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R Help Sheet 3: Getting Help


A guide to finding the information you need to help you use R and debug problems.

1. Checking your code

The vast majority of error messages from R arise because of simple grammatical mistakes. Missing
commas, capital letters, quotation marks or misspellings will mean that R can’t find the object,
function or argument it needs, so check each line of code carefully before worrying that something is
going wrong. Although this can be frustrating at first, with practice you’ll get much quicker at
spotting your mistakes and save yourself a lot of time.

2. Using the help function

Help on any function (e.g. t.test) can be found by typing either ?t.test or help(t.test). This will bring
up a help page on the function from within R.

The R help pages contain a lot of R jargon and can be quite bewildering at first. However, it isn’t
necessary to understand everything on the help page to find the parts you need, and there’s a lot of
useful information on there. Below is an example help page for the t.test function with a guide to
the different sections and what they mean; type help(t.test) and refer to the help page as you read

Description gives a simple description of what the function does; usually pretty self-explanatory.

The Usage section tells you what arguments the function accepts and the Arguments section tells
you what those arguments actually mean. There’s no need to understand everything in these
sections as they will often contain a lot of extra info you don’t need, but you can often pick up some
useful things.

For example, we can see that t.test can accept one or two numeric vectors, x and y, for performing
one-sample or two-sample t-tests. We can also see that we can do a two-sample or paired t-test
using paired=TRUE or paired=FALSE. Note that the default in this case, given in the Usage section, is
FALSE. We can also specify whether we want to do a one-tailed or two-tailed test using alternative =
“two.sided”, “greater”, or “less” than our null hypothesis value (given by mu, and set to mu=0, i.e. no
difference, by default). If you’re struggling to remember the differences between paired and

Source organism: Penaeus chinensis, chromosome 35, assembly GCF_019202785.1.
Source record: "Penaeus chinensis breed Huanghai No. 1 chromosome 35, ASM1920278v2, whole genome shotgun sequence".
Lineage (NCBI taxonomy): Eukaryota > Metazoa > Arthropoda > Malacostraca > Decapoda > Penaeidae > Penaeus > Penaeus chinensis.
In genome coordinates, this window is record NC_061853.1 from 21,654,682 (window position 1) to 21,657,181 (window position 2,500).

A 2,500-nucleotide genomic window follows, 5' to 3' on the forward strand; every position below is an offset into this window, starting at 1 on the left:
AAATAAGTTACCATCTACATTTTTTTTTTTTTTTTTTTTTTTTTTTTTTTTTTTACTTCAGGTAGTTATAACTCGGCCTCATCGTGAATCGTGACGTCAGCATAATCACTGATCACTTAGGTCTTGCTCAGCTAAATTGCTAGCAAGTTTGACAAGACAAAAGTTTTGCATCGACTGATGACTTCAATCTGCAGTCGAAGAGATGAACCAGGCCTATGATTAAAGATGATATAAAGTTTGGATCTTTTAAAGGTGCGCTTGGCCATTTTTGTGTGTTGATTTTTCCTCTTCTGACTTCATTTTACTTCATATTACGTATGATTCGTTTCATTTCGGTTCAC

unpaired or one-tailed and two-tailed tests, there’s more info in Lectures 5-8 and help sheet 5 – but
the key thing here is that the Usage and Arguments sections tell you what goes inside the brackets of
the function you want to use.

The Value section tells you about the outputs for a function, such as test statistics or p-values from a
statistical test. These can often be chained onto your test using the dollar sign $ and used to extract
the particular parts you need. For example, if we make assign our t.test to a new object (here called
mytest), we can extract the p-value using mytest$p.value:

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At the bottom of the help page is an Examples section which gives some example code you can run.
However, this is often quite complicated and it’s usually easier just to find examples from a lecture
or from a book (see below).

3. Useful books

Probably the most useful reference book for R is “The R Book” by Crawley. You can look up functions
in the index to find examples where they’re used, or look up the topic you’re working on and see if
you can find functions that might come in handy. However, although an excellent reference manual
for using R, The R Book isn’t the most user-friendly in terms of actually learning how the statistics
work and what they mean. This means it’s often worth reading up on the theory elsewhere, and only
turning to The R Book when you know the test you want to use and just need to know how to do it in
R. In fact, this is a good way to approach statistics generally: sit down and have a careful think about
what it is you want to know about your data before you worry about what test you need to use.

4. Useful websites

One of the most useful websites is the Quick R website ( This has
concise guides to the most useful functions in R along with some useful examples. There’s also a very
good section on making graphs in R (see also Help Sheet __). A variety of more specific problems are
tackled on other web-pages, so a Google search is often worth a try.

The following websites also provide tutorials in R, at varying levels of difficulty:

5. The R forums

The R mailing lists archive ( isn’t always the most accessible
source of information, but there’s tons of useful stuff on there. People post R-related questions and
get them answered by top statisticians and other R users that have experienced similar problems.
Often, by searching for a few key words, or the error message you’ve got, can find an exact answer
to your problem. This can come in very handy later on when you’re doing your third year projects
and you come across questions that aren’t covered in the lectures or help sheets.

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